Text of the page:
TRANSLATION AND COMMENTARY BY SHAYKH FADHLALLA HAERI
The Hikam, or Wisdom, of the great Sufi Master Ibn `Ata 'Allah al-Iskandari has long been acknowledged as an essential and classic masterwork of the Islamic science of enlightenment. Ibn `Ata 'Allah exemplified the ultimate model of a Sufi master possessed of a deep foundation in the sciences of the Qur'an, the way of the Prophet and the Universal Laws of the Islamic way of life, both outer and inner.
Short but immensely thought provoking, dense in their significance and insightfulness, crisp and sharp in their elucidation, the aphoristic Hikam are a true manifesto for those who are sincerely on the path of knowledge and awareness. This wisdom strips away our conventional responses to events, actions and phenomena, and encourage us to concentrate on the only true Reality.
With the publication of Shaykh Fadhlalla Haeri's new translation and with the aid of his accompanying commentary, students and adepts alike can now gain a profounder understanding of these timeless teachings from the wellspring of the heart of Islam.
ABOUT SHAYKH FADHLALLA HAERI
Shaykh Fadhlalla Haeri was born in Karbala, Iraq, a descendant of several generations of well-known and revered spiritual leaders. Educated in Europe and America, he founded a number of companies in the Middle East and worked as a consultant in the oil industry.
He travelled extensively on a spiritual quest which led to his eventual rediscovery of the pure and original Islamic heritage of his birth.
In 1980 he established the Zahra Trust, a charitable organization with centers in the USA, Britain and the Middle East, which makes traditional Islamic teachings more widely available through courses and publications, promotes the revival of traditional systems of healing and supports a variety of charitable programs.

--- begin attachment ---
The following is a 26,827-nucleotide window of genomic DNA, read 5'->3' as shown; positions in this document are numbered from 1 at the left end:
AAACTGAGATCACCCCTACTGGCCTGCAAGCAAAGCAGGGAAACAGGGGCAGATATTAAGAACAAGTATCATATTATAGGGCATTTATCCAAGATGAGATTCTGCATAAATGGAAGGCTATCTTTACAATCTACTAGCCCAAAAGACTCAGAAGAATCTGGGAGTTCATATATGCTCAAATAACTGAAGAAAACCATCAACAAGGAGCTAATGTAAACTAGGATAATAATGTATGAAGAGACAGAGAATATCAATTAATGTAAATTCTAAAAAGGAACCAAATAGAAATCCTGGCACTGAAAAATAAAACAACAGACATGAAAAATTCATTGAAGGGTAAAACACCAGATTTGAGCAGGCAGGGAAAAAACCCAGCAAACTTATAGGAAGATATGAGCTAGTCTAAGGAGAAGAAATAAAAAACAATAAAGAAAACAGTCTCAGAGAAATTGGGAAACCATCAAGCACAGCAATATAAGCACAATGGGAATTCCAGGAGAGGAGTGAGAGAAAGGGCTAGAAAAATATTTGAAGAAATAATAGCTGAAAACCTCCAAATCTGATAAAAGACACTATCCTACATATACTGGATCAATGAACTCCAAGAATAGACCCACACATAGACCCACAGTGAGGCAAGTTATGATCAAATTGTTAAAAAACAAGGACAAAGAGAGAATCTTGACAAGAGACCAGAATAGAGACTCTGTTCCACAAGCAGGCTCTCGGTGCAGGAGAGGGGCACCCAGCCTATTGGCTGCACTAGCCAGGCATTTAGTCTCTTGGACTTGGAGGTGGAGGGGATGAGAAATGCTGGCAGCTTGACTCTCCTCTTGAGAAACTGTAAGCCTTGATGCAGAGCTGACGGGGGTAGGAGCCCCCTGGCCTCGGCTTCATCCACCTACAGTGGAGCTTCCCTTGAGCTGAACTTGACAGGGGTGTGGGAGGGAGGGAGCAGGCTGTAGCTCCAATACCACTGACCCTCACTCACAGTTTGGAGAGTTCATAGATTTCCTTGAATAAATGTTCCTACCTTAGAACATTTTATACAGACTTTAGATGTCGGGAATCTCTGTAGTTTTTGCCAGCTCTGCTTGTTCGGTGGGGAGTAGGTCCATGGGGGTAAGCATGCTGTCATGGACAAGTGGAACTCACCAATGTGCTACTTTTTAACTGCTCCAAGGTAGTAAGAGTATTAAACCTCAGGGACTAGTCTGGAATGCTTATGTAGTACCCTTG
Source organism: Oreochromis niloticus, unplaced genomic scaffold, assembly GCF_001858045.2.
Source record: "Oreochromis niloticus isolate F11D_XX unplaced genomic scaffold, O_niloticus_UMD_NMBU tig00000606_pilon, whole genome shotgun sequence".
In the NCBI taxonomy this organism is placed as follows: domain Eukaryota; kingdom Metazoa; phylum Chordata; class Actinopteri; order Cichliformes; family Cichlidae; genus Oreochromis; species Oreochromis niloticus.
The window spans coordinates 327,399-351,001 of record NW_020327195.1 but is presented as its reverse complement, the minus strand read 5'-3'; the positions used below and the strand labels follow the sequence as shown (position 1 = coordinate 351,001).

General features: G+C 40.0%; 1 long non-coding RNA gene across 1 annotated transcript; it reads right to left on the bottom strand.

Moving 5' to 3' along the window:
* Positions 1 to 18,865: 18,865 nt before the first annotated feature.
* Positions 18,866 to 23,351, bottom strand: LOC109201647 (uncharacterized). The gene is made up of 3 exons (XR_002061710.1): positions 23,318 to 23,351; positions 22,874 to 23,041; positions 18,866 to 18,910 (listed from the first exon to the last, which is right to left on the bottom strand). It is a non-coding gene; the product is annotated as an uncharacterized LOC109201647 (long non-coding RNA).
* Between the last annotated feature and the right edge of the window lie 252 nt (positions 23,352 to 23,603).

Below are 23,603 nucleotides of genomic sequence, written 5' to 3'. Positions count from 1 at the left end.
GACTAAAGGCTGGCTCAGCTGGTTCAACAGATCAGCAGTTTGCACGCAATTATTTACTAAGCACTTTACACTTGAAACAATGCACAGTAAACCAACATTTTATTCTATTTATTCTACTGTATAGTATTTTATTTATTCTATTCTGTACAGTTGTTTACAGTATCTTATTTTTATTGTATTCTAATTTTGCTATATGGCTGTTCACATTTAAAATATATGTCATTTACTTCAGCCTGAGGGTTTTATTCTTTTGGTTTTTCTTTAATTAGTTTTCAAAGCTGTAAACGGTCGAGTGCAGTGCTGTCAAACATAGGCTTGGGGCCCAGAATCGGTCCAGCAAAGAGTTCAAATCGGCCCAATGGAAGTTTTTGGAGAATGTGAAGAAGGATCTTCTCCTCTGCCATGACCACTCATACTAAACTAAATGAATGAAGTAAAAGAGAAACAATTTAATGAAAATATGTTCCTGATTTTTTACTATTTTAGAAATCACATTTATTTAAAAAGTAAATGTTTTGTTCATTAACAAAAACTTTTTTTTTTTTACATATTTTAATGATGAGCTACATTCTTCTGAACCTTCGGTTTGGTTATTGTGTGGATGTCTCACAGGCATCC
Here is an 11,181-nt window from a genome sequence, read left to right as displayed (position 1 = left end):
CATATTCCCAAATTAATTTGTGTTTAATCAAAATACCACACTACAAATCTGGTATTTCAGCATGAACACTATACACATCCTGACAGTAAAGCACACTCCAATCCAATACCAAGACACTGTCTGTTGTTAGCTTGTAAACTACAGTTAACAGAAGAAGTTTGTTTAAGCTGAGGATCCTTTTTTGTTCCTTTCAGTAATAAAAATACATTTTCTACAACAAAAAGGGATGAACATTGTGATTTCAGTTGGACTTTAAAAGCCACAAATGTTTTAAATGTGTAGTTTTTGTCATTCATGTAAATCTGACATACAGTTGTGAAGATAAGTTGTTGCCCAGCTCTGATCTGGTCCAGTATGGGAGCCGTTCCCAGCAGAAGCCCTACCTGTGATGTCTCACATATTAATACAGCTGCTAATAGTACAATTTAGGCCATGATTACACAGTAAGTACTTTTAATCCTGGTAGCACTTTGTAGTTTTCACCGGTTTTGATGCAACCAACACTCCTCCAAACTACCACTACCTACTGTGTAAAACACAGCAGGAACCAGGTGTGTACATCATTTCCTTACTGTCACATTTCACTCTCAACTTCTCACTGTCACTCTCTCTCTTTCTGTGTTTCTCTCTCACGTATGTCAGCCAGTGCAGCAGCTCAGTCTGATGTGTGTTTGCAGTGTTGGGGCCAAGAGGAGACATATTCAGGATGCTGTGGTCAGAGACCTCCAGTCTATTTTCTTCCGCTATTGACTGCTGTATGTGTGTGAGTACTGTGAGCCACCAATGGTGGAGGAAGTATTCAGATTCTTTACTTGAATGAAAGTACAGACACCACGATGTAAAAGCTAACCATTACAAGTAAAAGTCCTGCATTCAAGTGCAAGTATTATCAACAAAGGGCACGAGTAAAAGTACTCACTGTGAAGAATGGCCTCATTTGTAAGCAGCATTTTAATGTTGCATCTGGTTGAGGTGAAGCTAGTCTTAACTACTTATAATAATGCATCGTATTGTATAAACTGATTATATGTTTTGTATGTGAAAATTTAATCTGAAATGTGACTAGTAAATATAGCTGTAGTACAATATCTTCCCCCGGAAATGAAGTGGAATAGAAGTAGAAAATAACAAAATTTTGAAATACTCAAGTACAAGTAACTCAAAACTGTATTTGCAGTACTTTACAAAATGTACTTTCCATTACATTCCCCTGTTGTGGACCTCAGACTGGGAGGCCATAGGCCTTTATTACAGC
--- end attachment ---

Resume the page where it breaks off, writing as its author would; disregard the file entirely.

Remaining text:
Shaykh Fadhlalla is currently engaged in lecturing and writing books and commentaries on the Holy Qur’an and related subjects, with particular emphasis on ethics, self-development and gnosis (`irfan).
In 2004, he established the Academy of Self Knowledge, http://www.askonline.co.za, which offers teachings on self knowledge and the Prophetic revealed path.
Ibn `Ata 'Allah al-Iskandari was born in the middle of the 7th century AH/13th century CE and grew up in Alexandria during the Mamluk era. Although not much is known about his life, he had the best teachers in all branches of traditional sciences and became known as a great master of Islamic law of the Maliki school.
His lifetime witnessed the great flourishing of several Sufi brotherhoods, including the Shadhiliyya, the Mawlawiyya, the Chishtiyya and the Ahmadiyya. His father was a student of Imam al-Shadhili, though it is unlikely he himself ever met him.
Initially Ibn `Ata 'Allah was not so drawn to the Sufi path, preferring to concentrate his energies on jurisprudence. Yet, in spite of his early antipathies, he did become a disciple of Shaykh Abu 'l-`Abbas al-Mursi, (d. 686/1288).
As his most important and principal work, the Hikam, attests, he had become a Sufi master in his own right, and was already a shaykh when al-Mursi died. He became the third great master of the Shadhiliyya order which grew from Morocco and spread throughout North Africa and beyond.
With his career as a scholar in Cairo under the Mamluks in full flourish, he died at around 60 years of age in 709 AH/1309 CE and was buried there in the Qarafa cemetery.
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